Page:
Although this could probably seem belonging to some purely individual experiences, it surely does not apply only to wildlife photography. This process deals also with all the other unpredictable variables (light, weather, timing, etc.) that we desperately try to control as outdoor photographers. We shall keep ourselves aware that there is not only luck nor technique behind a great image or a good photographer. Remarkable pictures start in fact already from the darkest corners of our mind and thrive on the soil fertilized by real life experiences. This precious vision is naturally born with us and it can surelly molds our actions. But is our responsability to keep on feeding it everyday with the emotions nature provide us with.


Instagram: @brunodamicisphoto


*Many thanks to Bruno D’Amicis in name of Young Nature Photographers community for his contribution with this article.

14 Apr 2018

The feelings behind – Jan Leßmann

Jan Leßmann
Young nature photographer (b. 1993) from Germany, based in Greifswald

Nature photography is a way for me to tell stories. Stories about the beauty of nature, destruction of nature and about the little things in your personal environment. My often abstract pictures try to highlight individual elements of the great chaos, create new visions and draw attention to them. In a minimalistic way, I can let my creativity run in photography. Often I let myself be guided by my surroundings, let myself be inspired and go into the landscape without a goal. Nevertheless, I sometimes look for certain pictures that fit together and create a larger story about a specific topic. My favorite picture is about a barn swallow flying over the water. The picture combines all the qualities that I seek in photography. Minimalism, Love to Nature and a story to tell.

At the moment I started a project about our relationsship with our environment. What is nature? Are we part of it? Why do we alyways thinking in terms of “Man” and “Nature”? We are part of a big ecosystem, interacting with life surrounding us. There should be no difference between “nature” and “agriculture”. Why do we subdivide our landscape into national parks with untouched nature without human influence and hostile, agriculturally used land in which humans have great impact? Agriculture should be part of our environment, providing living resources for all the living communities, including the human species.


The Picture

I was at a meeting of the GDT at Kummerower See in Northeast-Germany, where we started together early in the morning for a photo tour. Unfortunately the expected fog was not there, the birds did not act interesting and after some time we slowly started our way back home. With the thoughts already at breakfast we waited for our small ship, which brought us back to the opposite shore. Out of the corner of the eye I noticed several barn swallows flying close to the water, always in the same circles. With a certain image in my head, I put myself close to the edge of the river with the wide-angle lens and waited for the swallow. After some time they got used to me and past me very close. With a 1/4000 second I was finally able to capture the swallow and its shadow. If you look closely you can also see the mosquito, which is hunted by the swallow. The special thing about this photo is that it was absolutely unexpected and unplanned. We were already on the way back from our photo tour, the light was hard and conditions were not perfect. Especially in such moments I like nature photography. With open eyes and a free mind good pictures can be created regardless of the light and the situation.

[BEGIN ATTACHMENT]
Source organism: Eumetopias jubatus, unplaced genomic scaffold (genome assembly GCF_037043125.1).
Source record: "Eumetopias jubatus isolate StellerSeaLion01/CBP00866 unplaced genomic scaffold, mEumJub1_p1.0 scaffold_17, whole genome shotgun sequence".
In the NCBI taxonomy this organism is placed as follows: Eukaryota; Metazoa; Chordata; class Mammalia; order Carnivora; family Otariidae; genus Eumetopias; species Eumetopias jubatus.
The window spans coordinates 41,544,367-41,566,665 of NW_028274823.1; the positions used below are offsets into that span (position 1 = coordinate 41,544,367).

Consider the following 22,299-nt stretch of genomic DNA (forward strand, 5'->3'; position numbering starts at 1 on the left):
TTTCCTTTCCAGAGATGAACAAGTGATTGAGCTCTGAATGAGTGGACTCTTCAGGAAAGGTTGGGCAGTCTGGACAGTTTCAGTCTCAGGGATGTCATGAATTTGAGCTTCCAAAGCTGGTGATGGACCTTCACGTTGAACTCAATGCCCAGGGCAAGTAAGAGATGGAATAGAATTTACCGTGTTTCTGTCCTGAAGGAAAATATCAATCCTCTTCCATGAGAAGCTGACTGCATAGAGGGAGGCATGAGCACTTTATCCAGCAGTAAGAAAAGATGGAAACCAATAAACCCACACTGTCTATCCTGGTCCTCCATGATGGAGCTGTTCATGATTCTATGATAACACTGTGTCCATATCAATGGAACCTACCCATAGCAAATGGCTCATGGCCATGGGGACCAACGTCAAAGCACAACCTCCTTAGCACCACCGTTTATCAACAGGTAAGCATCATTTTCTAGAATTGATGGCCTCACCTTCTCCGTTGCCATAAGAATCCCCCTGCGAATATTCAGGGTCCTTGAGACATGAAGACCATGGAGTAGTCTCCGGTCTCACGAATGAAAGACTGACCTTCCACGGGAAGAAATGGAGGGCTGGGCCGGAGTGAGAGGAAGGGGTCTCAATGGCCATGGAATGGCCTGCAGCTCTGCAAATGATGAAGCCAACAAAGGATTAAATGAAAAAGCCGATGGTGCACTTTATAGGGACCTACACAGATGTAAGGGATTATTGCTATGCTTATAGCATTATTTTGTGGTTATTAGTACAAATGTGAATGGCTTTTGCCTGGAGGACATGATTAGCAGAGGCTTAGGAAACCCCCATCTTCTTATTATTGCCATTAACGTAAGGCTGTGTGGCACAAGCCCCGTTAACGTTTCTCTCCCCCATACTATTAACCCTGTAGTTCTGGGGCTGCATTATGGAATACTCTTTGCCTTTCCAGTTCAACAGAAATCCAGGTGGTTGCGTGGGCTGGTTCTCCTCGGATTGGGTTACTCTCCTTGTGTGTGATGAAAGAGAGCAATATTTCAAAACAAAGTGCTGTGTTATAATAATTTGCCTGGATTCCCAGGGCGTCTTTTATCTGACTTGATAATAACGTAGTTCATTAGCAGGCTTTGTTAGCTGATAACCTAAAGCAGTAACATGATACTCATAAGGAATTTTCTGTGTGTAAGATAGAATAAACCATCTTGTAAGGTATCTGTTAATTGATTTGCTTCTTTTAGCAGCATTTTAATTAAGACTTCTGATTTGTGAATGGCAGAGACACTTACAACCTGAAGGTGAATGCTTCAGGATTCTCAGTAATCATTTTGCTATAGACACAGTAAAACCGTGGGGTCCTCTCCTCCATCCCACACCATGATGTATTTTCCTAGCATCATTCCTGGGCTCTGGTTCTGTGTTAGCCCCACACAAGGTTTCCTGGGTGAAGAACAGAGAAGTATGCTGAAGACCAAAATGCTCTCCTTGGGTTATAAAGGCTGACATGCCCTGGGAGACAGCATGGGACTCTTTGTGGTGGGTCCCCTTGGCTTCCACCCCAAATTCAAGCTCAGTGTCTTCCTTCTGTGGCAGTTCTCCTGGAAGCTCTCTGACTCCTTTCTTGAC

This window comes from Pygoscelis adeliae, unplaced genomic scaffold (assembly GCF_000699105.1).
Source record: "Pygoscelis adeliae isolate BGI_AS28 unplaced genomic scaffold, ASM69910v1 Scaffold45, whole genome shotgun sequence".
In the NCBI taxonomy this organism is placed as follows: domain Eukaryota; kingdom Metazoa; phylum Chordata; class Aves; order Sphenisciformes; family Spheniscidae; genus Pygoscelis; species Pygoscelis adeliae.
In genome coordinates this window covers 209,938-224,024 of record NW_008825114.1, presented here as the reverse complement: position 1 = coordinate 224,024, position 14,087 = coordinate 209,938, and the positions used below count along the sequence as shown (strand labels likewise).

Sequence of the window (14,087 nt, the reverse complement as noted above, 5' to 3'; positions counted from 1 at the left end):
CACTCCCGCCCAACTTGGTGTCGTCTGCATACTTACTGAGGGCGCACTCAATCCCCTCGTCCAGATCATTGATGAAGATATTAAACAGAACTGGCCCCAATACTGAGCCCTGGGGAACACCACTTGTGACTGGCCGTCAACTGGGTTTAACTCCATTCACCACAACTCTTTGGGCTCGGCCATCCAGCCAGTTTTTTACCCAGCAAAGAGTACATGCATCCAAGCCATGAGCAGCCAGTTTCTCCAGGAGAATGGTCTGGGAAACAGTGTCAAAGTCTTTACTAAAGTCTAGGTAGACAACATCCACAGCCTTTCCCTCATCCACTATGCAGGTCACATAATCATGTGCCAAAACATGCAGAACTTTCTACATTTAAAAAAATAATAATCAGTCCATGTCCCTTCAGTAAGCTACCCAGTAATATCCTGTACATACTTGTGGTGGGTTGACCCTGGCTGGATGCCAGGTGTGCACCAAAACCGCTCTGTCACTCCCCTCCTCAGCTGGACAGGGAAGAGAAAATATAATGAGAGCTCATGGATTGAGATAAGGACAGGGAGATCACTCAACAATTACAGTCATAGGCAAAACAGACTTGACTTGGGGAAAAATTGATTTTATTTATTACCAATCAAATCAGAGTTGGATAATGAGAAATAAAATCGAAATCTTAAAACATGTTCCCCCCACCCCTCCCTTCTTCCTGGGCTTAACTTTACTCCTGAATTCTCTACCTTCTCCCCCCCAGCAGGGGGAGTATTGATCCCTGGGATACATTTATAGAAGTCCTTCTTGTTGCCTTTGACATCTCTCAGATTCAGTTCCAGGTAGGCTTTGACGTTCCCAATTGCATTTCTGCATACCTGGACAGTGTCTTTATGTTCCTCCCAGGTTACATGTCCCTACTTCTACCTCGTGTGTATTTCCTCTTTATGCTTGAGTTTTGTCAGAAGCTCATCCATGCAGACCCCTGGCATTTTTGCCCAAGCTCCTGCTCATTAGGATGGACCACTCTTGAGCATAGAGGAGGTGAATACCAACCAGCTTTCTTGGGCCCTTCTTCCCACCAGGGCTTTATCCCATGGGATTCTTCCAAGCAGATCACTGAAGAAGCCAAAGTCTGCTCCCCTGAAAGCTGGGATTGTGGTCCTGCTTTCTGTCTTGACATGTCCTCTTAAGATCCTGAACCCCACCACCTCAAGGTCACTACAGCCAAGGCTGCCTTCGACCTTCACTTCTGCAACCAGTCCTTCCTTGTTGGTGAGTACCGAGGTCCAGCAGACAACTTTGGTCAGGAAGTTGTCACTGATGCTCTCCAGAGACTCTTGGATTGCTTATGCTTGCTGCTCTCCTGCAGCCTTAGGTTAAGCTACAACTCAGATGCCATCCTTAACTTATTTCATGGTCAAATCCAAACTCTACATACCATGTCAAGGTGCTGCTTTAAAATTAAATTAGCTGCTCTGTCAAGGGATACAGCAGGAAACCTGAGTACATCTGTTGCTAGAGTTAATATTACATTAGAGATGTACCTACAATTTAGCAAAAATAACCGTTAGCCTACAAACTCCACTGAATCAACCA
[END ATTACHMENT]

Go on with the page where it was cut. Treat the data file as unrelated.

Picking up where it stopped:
Discover more in his website:

11 Apr 2018

Interview – Lasse Kurkela

Lasse Kurkela (b. 2003)  is a young nature photographer from Southern Finland and he has been interested in nature and animals most his life. Lasse with his family has spent a lot of time out in nature. Lasse has received several awards for his photographs.

He have been awarded in many international nature photography competitions and he received recently a very special distinction, the annually environmental achievement award from his home town in Finland.


Hello Lasse, first of all, thanks for joining youngnaturephotographers community! We have prepared few questions for you, to know more about you and about your passion, nature photography. Here we go!


First things first. When this adventure started? When your passion for nature photography began.

I started photography because my father did it and i wanted to try it with him. – By the age 7 years Lasse started increasingly to photograph nature. Soon after he was traveling with his father around Finland and other Nordic countries photographing nature and animals.